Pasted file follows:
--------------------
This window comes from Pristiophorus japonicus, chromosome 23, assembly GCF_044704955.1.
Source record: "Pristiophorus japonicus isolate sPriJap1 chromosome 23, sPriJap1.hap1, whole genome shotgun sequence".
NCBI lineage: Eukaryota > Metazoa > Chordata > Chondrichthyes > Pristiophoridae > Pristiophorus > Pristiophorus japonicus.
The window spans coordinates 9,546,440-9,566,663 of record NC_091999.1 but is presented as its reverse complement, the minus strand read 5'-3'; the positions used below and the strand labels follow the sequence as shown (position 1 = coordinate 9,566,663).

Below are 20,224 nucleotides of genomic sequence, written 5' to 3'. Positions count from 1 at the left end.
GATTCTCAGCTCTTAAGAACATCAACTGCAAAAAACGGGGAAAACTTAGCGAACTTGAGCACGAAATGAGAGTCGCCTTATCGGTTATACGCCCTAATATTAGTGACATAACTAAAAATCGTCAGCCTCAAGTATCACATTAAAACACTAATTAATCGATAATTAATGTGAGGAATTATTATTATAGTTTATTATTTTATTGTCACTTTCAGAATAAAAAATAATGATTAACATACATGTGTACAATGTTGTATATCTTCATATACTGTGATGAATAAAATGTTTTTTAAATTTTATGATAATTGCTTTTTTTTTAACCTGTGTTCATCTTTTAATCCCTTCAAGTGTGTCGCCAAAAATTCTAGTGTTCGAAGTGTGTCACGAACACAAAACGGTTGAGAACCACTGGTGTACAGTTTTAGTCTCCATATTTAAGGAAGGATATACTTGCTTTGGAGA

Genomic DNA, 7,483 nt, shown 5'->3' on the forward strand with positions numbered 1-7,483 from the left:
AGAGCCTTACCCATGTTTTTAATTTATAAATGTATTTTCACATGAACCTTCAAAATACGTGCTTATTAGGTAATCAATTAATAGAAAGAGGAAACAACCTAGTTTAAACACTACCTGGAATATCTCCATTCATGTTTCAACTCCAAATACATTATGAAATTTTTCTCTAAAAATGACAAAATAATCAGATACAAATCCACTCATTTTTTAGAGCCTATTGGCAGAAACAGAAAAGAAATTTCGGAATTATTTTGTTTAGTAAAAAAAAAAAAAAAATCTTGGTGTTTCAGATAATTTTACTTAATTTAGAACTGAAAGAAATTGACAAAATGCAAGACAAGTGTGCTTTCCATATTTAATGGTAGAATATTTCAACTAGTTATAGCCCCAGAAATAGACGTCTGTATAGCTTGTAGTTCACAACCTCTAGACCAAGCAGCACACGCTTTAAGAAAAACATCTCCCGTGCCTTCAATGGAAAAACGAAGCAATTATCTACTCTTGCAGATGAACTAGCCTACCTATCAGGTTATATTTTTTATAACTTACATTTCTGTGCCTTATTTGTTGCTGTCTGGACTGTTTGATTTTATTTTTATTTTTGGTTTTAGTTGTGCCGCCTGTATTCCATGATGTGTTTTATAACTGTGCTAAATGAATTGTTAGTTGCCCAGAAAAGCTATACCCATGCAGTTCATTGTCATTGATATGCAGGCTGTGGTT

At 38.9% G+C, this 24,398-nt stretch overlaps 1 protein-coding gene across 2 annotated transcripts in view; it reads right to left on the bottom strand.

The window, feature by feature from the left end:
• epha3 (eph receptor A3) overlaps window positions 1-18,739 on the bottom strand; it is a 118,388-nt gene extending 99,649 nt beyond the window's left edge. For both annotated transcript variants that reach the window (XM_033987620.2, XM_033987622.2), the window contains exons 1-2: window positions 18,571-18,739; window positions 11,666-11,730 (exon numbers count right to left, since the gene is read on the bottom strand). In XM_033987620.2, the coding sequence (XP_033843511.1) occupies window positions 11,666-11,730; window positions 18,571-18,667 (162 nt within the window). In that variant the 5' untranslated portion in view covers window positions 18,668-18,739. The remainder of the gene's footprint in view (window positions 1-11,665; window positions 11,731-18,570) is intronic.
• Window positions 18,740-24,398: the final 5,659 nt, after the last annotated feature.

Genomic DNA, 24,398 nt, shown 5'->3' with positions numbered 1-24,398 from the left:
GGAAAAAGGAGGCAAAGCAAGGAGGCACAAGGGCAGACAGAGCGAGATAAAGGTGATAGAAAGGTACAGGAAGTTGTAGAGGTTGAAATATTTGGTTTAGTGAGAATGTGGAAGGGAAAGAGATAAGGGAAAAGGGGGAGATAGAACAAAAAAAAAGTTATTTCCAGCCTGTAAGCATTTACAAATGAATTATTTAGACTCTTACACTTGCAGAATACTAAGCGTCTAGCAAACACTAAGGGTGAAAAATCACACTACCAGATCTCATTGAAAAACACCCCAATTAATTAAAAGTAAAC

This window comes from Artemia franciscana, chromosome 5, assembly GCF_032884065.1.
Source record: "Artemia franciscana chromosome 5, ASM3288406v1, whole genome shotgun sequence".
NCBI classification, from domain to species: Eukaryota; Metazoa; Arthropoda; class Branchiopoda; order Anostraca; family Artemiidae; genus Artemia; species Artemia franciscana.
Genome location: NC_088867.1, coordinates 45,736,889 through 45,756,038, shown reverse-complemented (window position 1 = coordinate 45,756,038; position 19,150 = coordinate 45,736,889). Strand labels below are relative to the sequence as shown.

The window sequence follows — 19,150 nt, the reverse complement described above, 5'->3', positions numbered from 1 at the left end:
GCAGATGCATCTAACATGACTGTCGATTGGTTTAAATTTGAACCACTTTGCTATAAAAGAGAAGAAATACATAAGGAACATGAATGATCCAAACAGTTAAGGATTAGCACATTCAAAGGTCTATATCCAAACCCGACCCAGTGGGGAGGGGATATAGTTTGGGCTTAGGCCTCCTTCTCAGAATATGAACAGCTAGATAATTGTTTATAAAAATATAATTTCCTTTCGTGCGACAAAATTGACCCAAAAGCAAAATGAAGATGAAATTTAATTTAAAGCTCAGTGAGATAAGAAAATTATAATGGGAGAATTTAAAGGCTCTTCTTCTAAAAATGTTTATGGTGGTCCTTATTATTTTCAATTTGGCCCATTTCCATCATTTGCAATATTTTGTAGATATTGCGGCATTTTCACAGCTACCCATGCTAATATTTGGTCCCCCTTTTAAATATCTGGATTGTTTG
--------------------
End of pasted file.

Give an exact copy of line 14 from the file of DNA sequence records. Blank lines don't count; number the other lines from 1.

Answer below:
GGAAAAAGGAGGCAAAGCAAGGAGGCACAAGGGCAGACAGAGCGAGATAAAGGTGATAGAAAGGTACAGGAAGTTGTAGAGGTTGAAATATTTGGTTTAGTGAGAATGTGGAAGGGAAAGAGATAAGGGAAAAGGGGGAGATAGAACAAAAAAAAAGTTATTTCCAGCCTGTAAGCATTTACAAATGAATTATTTAGACTCTTACACTTGCAGAATACTAAGCGTCTAGCAAACACTAAGGGTGAAAAATCACACTACCAGATCTCATTGAAAAACACCCCAATTAATTAAAAGTAAAC